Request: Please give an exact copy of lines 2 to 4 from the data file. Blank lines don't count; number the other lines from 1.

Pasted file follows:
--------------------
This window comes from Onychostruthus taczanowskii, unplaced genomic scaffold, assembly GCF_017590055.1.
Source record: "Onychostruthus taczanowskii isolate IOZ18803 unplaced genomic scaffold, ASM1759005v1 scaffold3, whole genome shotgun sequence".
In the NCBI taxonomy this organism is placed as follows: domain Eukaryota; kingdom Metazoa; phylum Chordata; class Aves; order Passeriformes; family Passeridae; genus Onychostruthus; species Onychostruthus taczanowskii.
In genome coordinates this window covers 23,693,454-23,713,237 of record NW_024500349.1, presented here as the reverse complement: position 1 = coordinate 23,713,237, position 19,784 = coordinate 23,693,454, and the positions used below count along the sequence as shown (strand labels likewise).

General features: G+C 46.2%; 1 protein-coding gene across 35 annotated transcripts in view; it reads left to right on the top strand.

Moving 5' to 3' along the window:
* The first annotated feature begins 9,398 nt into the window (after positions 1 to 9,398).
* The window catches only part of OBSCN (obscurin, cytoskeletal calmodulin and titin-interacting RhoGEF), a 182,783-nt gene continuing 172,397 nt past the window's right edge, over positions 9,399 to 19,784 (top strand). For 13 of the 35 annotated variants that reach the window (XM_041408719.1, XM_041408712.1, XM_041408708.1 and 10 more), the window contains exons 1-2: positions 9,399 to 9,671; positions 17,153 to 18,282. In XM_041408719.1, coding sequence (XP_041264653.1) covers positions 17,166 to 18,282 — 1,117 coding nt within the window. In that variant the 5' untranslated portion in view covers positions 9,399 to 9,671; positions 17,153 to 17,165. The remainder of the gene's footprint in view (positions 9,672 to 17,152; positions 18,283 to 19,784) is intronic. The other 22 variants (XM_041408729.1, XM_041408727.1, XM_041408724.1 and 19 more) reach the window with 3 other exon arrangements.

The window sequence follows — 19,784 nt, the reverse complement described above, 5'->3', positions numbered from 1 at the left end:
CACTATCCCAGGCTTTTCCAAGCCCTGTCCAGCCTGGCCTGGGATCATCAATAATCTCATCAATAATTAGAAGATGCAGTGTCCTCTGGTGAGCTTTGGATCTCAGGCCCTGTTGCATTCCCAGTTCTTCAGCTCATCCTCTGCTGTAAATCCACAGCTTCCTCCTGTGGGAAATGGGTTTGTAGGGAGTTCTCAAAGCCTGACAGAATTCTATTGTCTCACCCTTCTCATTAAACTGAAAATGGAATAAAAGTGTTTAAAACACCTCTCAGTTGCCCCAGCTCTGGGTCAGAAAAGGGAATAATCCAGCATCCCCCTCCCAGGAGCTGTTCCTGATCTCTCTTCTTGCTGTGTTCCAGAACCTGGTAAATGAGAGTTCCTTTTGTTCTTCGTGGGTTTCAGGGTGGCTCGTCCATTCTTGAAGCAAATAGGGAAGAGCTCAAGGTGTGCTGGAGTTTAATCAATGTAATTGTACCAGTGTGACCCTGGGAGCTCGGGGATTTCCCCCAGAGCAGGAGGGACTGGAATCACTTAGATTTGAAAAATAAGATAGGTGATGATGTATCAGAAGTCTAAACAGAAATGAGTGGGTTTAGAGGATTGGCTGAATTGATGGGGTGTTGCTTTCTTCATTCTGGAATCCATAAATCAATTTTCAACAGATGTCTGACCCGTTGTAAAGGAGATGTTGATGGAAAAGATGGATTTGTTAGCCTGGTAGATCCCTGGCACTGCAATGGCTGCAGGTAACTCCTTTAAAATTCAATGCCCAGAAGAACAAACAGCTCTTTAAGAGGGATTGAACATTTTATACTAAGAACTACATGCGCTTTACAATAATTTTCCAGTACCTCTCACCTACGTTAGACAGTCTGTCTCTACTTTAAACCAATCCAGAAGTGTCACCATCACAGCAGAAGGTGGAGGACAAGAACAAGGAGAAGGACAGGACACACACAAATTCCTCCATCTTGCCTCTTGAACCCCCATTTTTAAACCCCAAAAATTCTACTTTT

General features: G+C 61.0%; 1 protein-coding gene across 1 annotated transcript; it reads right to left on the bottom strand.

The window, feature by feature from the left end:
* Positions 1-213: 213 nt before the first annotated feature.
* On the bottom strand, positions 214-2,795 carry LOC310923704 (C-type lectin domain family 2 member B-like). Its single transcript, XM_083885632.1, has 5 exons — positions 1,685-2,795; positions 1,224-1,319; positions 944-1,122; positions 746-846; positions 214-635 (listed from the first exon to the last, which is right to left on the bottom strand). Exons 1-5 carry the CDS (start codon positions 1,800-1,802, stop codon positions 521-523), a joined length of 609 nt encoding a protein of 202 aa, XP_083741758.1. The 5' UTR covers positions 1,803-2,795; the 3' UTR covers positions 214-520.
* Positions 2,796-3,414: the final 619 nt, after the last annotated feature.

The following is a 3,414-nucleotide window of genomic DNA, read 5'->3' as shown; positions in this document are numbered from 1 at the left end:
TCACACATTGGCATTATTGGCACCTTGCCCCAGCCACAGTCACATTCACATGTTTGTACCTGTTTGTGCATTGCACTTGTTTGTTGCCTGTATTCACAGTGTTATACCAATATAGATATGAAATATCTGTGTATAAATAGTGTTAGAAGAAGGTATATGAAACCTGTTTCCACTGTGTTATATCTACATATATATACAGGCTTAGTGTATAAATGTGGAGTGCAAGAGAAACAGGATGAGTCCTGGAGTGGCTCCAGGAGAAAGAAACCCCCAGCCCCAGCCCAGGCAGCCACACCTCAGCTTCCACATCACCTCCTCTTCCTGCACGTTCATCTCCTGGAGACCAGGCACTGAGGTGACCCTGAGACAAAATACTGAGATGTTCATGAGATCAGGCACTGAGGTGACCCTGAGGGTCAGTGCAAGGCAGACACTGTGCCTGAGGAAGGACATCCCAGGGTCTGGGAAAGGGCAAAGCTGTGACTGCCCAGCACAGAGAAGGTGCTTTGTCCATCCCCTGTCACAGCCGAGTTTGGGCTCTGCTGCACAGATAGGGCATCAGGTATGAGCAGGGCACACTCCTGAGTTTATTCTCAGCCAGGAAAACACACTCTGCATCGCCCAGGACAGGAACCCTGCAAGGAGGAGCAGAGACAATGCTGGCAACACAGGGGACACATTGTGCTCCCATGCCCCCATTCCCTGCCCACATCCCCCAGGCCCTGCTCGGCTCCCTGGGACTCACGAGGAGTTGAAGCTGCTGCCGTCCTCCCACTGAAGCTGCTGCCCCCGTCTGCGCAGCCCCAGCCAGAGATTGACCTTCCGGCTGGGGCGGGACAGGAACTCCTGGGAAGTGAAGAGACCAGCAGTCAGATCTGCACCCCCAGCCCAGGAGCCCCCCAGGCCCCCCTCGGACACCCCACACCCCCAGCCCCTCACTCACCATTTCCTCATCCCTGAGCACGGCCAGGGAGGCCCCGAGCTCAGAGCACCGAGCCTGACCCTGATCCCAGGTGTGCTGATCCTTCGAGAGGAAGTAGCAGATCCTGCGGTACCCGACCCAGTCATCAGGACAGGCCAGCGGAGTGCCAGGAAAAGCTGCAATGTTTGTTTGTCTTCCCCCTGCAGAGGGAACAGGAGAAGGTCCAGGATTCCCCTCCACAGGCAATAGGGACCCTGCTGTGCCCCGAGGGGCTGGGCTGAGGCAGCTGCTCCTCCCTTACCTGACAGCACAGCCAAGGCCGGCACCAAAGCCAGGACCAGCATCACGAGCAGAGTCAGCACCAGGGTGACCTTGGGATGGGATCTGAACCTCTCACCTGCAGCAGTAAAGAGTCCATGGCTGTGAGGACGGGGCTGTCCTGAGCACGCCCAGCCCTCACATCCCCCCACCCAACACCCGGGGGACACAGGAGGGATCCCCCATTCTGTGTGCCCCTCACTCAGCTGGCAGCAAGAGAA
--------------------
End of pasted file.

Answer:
Source record: "Onychostruthus taczanowskii isolate IOZ18803 unplaced genomic scaffold, ASM1759005v1 scaffold3, whole genome shotgun sequence".
In the NCBI taxonomy this organism is placed as follows: domain Eukaryota; kingdom Metazoa; phylum Chordata; class Aves; order Passeriformes; family Passeridae; genus Onychostruthus; species Onychostruthus taczanowskii.
In genome coordinates this window covers 23,693,454-23,713,237 of record NW_024500349.1, presented here as the reverse complement: position 1 = coordinate 23,713,237, position 19,784 = coordinate 23,693,454, and the positions used below count along the sequence as shown (strand labels likewise).